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Canadians and travellers into Canada may be pleased to learn that Canadian border officials do not have unlimited powers to search the contents of their electronic devices when entering the country.

The Alberta Court of Appeal (ABCA) reached this conclusion last year in the case of R v Canfield (2020 ABCA 383), finding that the relevant search powers in the Customs Act were unconstitutional to the extent that they allowed for unlimited searches of personal electronic devices.  Recently, the Supreme Court of Canada (SCC) dismissed the application for leave to appeal Canfield, meaning that the ABCA’s decision stands.

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On December 21, 2020, the CBSA initiated a dumping and subsidy investigation into certain upholstered domestic seating (“UDS”) from China and Vietnam under the Special Imports Measures Act (“SIMA”). In the Notice of Initiation of Investigations, the subject goods under investigation were described as follows:

 

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Last March 18th, the CRA announced the suspension of the vast majority of audit activities as a result of the COVID-19 pandemic. How quickly things change!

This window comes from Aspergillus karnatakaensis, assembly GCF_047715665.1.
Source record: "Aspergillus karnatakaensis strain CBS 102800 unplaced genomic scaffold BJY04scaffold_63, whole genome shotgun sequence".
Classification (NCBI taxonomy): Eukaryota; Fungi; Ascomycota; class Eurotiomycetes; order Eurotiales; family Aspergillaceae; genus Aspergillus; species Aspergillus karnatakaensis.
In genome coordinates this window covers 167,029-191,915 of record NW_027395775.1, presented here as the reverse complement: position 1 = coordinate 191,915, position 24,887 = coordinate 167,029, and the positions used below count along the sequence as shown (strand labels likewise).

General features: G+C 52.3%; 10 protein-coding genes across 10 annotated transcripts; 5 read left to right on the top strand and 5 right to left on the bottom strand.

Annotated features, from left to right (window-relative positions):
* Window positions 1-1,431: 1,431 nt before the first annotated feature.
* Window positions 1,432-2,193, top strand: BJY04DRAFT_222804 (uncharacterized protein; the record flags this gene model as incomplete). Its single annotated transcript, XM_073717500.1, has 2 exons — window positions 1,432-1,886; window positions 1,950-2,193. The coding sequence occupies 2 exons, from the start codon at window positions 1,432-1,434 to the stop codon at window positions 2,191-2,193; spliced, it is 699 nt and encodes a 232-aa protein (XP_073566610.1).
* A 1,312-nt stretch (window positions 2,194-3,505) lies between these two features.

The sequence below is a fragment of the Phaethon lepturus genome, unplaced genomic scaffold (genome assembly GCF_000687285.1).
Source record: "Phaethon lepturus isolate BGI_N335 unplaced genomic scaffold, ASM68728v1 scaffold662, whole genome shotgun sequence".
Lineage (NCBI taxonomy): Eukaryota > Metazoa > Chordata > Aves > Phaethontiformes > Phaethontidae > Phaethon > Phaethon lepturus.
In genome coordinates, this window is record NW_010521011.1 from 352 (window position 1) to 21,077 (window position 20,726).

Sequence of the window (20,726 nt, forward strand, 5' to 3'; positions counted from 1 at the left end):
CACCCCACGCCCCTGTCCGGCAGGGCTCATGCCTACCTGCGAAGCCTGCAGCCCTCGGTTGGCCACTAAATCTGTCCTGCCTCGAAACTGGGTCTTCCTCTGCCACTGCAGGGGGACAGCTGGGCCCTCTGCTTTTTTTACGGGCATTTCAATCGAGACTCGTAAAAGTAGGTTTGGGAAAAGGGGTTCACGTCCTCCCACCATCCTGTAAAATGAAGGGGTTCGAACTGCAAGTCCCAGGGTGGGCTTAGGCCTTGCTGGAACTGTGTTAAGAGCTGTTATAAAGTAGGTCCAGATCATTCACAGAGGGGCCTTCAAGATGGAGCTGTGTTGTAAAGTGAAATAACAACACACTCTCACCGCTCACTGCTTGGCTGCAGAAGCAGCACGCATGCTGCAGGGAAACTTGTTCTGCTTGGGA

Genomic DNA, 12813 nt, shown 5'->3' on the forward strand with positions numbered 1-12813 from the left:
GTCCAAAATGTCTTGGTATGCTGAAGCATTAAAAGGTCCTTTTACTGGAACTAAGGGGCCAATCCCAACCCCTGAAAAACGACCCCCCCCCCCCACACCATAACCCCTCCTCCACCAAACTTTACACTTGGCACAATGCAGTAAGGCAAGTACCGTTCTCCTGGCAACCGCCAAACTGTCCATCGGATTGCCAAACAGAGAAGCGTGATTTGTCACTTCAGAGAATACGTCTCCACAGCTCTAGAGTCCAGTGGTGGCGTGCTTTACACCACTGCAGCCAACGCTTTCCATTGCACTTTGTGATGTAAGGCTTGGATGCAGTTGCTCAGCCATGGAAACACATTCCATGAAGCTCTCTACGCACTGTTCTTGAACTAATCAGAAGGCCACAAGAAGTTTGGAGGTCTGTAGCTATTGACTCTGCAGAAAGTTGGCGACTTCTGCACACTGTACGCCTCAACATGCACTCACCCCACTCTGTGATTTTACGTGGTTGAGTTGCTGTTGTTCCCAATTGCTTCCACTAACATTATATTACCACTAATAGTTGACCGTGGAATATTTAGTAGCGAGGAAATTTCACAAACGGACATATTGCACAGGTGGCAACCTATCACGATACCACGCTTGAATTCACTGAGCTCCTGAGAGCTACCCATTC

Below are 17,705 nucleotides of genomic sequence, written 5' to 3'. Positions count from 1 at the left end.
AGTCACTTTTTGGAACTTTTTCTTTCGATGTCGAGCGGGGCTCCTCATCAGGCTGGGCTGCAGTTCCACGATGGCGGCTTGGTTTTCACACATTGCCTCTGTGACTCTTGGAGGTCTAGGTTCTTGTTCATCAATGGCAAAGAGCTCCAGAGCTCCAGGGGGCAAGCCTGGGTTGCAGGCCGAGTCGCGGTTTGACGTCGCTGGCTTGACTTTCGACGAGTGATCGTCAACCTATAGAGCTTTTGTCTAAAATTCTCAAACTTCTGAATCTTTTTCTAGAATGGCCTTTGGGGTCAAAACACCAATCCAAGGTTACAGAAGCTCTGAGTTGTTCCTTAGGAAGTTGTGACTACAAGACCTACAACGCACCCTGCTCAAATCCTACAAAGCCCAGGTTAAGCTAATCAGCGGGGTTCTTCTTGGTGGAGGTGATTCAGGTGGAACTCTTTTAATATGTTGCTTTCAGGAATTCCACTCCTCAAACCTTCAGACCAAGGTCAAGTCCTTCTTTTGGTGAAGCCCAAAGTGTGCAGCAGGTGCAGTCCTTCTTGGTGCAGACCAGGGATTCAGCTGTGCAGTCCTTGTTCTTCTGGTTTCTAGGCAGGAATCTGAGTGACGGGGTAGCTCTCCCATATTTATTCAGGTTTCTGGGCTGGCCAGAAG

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The Ontario Ministry of Finance continues to turn the Ontario tobacco industry upside down – continuing to assess companies for failure to collect the Ontario Provincial Tobacco Tax (PTT) on sales of cigars and other non-cigarette tobacco (loose tobacco, pipe tobacco, chewing tobacco, snuff, etc.) to Status Indians on Federal Indian reserves.

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For years it was an open question as to whether or not a Canada Revenue Agency ("CRA") auditor owed a duty of care to a taxpayer under audit.  In the recent case of Leroux (2014 BCSC 720) the Supreme Court of British Columbia (BCSC) concluded that, on the facts, the CRA auditors owed a duty of care to the taxpayer.  But what is the appropriate standard of care a CRA auditor must meet to avoid a finding of negligence? 

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